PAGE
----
Peer-Reviewed Journal Details
Mandatory Fields
Croot,Peter L.,Heller,Maija I.
2012
June
The importance of kinetics and redox in the biogeochemical cycling of iron in the surface ocean
Published
()
Optional Fields
3
It is now well established that Iron (Fe) is a limiting element in many regions of the open ocean. Our current understanding of the key processes which control iron distribution in the open ocean have been largely based on thermodynamic measurements performed under the assumption of equilibrium conditions. Using this equilibrium approach, researchers have been able to detect and quantify organic complexing ligands in seawater and examine their role in increasing the overall solubility of iron. Our current knowledge about iron bioavailability to phytoplankton and bacteria is also based heavily on carefully controlled laboratory studies where it is assumed the chemical species are in equilibrium in line with the free ion association model (FIAM) and/or its successor the biotic ligand model (BLM). Similarly most field work on Fe biogeochemistry generally consists of a single profile which is in essence a ?snap-shot? in time of the system under investigation. However it is well known that the surface ocean is an extremely dynamic environment and it is unlikely if thermodynamic equilibrium between all the iron species present is ever truly achieved. In sunlit waters this is mostly due to the daily passage of the sun across the sky leading to photoredox processes which alter Fe speciation by cycling between redox states and between inorganic and organic species. Episodic deposition events, are also important perturbations to iron cycling as they bring new iron to the system altering the equilibrium between species and phases. Over the last 20 years the mesoscale iron enrichment experiments (e.g. IronEx I /II, SOIREE, EisenEx, SOFeX, EIFeX, SAGE, SEEDS and SERIES I /II) and the FeCycle (I/II) experiments have provided the first insights into processes altering iron speciation and distribution which occur over temporal scales of days to weeks. Here we utilize new field data collected in the open ocean on the redox and complexation kinetics of iron in the euphotic zone.It is now well established that Iron (Fe) is a limiting element in many regions of the open ocean. Our current understanding of the key processes which control iron distribution in the open ocean have been largely based on thermodynamic measurements performed under the assumption of equilibrium conditions. Using this equilibrium approach, researchers have been able to detect and quantify organic complexing ligands in seawater and examine their role in increasing the overall solubility of iron. Our current knowledge about iron bioavailability to phytoplankton and bacteria is also based heavily on carefully controlled laboratory studies where it is assumed the chemical species are in equilibrium in line with the free ion association model (FIAM) and/or its successor the biotic ligand model (BLM). Similarly most field work on Fe biogeochemistry generally consists of a single profile which is in essence a ?snap-shot? in time of the system under investigation. However it is well known that the surface ocean is an extremely dynamic environment and it is unlikely if thermodynamic equilibrium between all the iron species present is ever truly achieved. In sunlit waters this is mostly due to the daily passage of the sun across the sky leading to photoredox processes which alter Fe speciation by cycling between redox states and between inorganic and organic species. Episodic deposition events, are also important perturbations to iron cycling as they bring new iron to the system altering the equilibrium between species and phases. Over the last 20 years the mesoscale iron enrichment experiments (e.g. IronEx I /II, SOIREE, EisenEx, SOFeX, EIFeX, SAGE, SEEDS and SERIES I /II) and the FeCycle (I/II) experiments have provided the first insights into processes altering iron speciation and distribution which occur over temporal scales of days to weeks. Here we utilize new field data collected in the open ocean on the redox and complexation kinetics of iron in the euphotic zone.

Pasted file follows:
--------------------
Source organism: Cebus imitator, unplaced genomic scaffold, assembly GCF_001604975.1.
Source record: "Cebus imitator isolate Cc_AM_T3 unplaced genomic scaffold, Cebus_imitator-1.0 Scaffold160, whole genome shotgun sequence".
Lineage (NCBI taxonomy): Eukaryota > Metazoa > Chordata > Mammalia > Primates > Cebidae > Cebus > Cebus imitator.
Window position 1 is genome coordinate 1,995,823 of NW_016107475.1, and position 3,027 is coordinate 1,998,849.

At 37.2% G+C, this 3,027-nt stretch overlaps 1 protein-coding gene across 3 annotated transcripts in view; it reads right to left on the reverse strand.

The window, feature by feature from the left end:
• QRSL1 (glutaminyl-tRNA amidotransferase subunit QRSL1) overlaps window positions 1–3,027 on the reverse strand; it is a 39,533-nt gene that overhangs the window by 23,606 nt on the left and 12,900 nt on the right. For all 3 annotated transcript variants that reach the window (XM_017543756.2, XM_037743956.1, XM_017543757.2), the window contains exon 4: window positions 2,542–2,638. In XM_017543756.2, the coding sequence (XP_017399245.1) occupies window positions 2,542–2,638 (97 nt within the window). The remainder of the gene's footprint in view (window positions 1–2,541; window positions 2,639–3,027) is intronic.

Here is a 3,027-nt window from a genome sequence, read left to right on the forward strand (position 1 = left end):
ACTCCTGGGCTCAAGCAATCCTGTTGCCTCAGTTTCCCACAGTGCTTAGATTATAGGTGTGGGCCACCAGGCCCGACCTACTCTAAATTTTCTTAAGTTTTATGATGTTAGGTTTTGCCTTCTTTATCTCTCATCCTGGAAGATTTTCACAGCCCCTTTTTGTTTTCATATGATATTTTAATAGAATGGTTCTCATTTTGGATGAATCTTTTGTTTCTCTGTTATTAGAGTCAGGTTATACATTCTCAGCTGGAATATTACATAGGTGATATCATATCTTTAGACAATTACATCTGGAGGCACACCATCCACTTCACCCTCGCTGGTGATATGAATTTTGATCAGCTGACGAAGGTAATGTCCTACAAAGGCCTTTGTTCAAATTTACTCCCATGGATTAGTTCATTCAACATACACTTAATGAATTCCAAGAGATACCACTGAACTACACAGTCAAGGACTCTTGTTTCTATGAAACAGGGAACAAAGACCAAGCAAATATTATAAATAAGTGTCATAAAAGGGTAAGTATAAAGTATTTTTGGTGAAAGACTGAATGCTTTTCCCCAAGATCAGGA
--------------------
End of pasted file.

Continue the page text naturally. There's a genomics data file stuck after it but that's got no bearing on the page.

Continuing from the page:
1664-302X1664-302X
http://www.frontiersin.org/Journal/Abstract.aspx?s=678&name=microbiological_chemistry&ART_DOI=10.3389/fmicb.2012.00219http://www.frontiersin.org/Journal/Abstract.aspx?s=678&name=microbiological_chemistry&ART_DOI=10.3389/fmicb.2012.00219
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